It would not bother me in the slightest if God turned out to be less powerful than is routinely claimed within the Church's liturgy and doctrine. In fact, I would delight in it as it would emphasise the personhood of God. That God is capable of doing the impossible seems illogical to me. Surely if God can do something then it is a possibility. Therefore, God can only do that which is possible. Acceptance of this leads to two choices. Either anything that God can imagine doing is possible for God or only those things that can be done according to "the rules" are possible for God. Both options allow for an all-powerful God (being able to do everything that is possible is the only thing requisite for all-powerfulness) but the possible nature of that which exists is potentially very different depending on which of the two is true. For example, a god who could do whatever can be imagined by that god could build a planet out of ice cream and have it orbiting its star, without melting, at a distance of just one hundred miles. However, a god who has to abide by the rules of creation could not do this because, within nature as it is, such a planet could not be made in the first place (interplanetary gas and dust are not dairy products) and it would most certainly melt if it was placed so close to such a massive heat source.
Personally, I hope that the latter of the two gods is the real God. It is more logical and it would help answer such difficult theological questions as "Why does God allow bad things to happen to good people." To put it simply, God does not stop the earthquake because God cannot stop the earthquake. This would not be because of any lack of power on God's part but because it is not possible, according to "the rules," to stop an earthquake and God cannot do the impossible because if God did it would not be impossible. I love the idea that the Goldilocks principle that states that for a planet to be inhabitable it has to be in the "just right" location also has a theological reality. That, for life on earth to be as it is, it required God to create the universe dependent on physical laws that make that life, our life, possible. Earthquakes are usually caused by shifting tectonic plates and the movement of the earth's crust over the molten core of our planet is one of the most important contributors to the earth being "just right" for complex lifeforms to exist.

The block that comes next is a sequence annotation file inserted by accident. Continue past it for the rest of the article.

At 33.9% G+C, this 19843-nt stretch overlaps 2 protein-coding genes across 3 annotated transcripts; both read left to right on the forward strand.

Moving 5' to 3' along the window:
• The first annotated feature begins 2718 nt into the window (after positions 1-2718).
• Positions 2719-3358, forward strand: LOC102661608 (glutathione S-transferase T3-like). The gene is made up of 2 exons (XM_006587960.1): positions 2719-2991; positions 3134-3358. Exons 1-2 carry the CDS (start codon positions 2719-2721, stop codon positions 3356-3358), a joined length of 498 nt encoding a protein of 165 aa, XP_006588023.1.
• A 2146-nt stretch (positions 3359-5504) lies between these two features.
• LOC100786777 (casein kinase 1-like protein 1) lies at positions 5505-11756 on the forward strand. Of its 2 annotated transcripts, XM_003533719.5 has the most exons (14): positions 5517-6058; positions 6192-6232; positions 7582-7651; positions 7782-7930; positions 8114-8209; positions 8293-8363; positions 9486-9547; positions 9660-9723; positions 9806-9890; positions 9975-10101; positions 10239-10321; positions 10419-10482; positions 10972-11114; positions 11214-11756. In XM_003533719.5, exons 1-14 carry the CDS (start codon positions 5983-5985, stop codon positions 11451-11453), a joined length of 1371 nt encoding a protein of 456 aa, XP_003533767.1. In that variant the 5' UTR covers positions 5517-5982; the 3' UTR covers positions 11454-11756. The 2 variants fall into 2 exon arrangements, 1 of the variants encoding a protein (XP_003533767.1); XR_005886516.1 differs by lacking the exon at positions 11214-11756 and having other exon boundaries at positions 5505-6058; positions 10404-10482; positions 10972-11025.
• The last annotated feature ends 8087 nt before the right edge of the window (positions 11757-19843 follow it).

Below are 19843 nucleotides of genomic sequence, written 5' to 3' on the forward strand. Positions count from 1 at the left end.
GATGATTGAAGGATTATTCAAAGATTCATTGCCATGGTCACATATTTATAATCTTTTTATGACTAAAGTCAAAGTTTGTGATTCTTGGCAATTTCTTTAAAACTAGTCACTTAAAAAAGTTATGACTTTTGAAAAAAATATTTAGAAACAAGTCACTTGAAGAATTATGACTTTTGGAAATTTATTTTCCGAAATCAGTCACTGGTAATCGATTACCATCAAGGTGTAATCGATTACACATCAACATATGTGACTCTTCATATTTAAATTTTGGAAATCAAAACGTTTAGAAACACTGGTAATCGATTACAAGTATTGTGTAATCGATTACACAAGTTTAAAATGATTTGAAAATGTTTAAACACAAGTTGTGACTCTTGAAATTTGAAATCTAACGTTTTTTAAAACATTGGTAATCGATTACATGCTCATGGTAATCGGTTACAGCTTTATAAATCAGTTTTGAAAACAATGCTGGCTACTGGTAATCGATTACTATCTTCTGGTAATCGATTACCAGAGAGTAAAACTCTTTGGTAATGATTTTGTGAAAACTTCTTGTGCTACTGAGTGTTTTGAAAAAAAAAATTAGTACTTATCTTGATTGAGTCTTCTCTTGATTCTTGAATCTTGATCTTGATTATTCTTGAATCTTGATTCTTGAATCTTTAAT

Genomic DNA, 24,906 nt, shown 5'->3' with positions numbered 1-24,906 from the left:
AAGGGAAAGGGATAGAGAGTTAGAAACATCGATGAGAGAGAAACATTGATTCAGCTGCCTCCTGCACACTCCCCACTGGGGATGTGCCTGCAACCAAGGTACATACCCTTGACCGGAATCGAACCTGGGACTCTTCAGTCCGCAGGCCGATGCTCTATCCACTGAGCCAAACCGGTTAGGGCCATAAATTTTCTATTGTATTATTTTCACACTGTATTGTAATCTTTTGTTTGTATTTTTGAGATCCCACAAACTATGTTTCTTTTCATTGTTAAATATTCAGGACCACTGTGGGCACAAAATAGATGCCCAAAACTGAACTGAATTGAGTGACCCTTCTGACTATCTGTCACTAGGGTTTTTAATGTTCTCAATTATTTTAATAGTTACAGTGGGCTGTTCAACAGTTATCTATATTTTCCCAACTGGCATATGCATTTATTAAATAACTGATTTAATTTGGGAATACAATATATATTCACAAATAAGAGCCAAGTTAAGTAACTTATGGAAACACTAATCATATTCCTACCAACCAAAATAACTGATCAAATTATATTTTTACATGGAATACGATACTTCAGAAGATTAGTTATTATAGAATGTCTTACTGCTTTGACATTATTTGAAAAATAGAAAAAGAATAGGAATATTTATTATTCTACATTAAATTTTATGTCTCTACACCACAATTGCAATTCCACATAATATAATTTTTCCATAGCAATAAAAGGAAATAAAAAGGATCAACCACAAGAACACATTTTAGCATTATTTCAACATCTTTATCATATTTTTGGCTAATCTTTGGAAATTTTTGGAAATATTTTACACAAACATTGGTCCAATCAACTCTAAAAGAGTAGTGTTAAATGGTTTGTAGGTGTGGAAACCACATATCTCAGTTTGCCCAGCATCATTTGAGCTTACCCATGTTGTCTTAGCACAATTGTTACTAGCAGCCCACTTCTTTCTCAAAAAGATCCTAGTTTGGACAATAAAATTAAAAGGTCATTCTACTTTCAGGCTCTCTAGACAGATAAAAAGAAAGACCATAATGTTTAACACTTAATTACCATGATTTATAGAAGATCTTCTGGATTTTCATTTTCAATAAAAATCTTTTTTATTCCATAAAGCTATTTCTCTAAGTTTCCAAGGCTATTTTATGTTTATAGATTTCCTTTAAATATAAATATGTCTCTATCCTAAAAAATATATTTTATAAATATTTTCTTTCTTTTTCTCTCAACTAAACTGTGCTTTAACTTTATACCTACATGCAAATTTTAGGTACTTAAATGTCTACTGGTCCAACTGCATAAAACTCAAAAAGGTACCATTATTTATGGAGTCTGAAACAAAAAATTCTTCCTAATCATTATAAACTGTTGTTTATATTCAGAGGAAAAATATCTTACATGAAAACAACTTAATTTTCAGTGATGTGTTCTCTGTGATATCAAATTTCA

If God is only capable of being able to do that which it is possible to do due to the very nature of things we would be able to get rid of all the predestination nonsense from our theologies. Time travel may or may not be possible. However, most physicists who believe it might be do not believe it is possible to travel forwards in time because the future does not yet exist. There is no future to travel to so it is impossible to travel into it. You cannot eat a loaf of bread until it has been baked. God cannot do the impossible (because if God did it would not be impossible) so God cannot travel into the future, so God cannot see into the future. God may be able to predict what is going to happen in the future very precisely because of an awareness of all that has happened in the past and is happening in the present, but that is not the same as knowing exactly what will happen in the future. God has created far too complicated and unpredictable (see quantum physics) universe for such prescience to be believable. Even the claim that God lives outside of time does not alter the situation as time is only that which has happened and what is happening. There is no future time to live outside of as it does not exist.
If I am correct what would it all mean for us?
For a start it returns our free will to us which has recently been under sustained attack from philosophers and neurologists. Secondly, it makes us responsible for our futures. Thirdly it let's God off the hook as God is not, even academically, guilty of any calamity we may face in life (or, for that matter, any incident of good fortune we may experience). Fourthly, and this I find the most exciting, it introduces jeopardy into God's economy. If God cannot see into the future, because the future does not exist, then God did not know that Jesus would go through with the sacrifice that would save humankind and God did not know that Jesus would successfully be raised from the dead. There is a possibility that God can lose a "battle."
I do not worship God because of what God can do but because of what God has done. That God took such a massive risk to save humankind makes God far more worthy of thanks and praise than if God just did a mundane thing without there being any potential cost involved.
Thanks be to the God of the possible!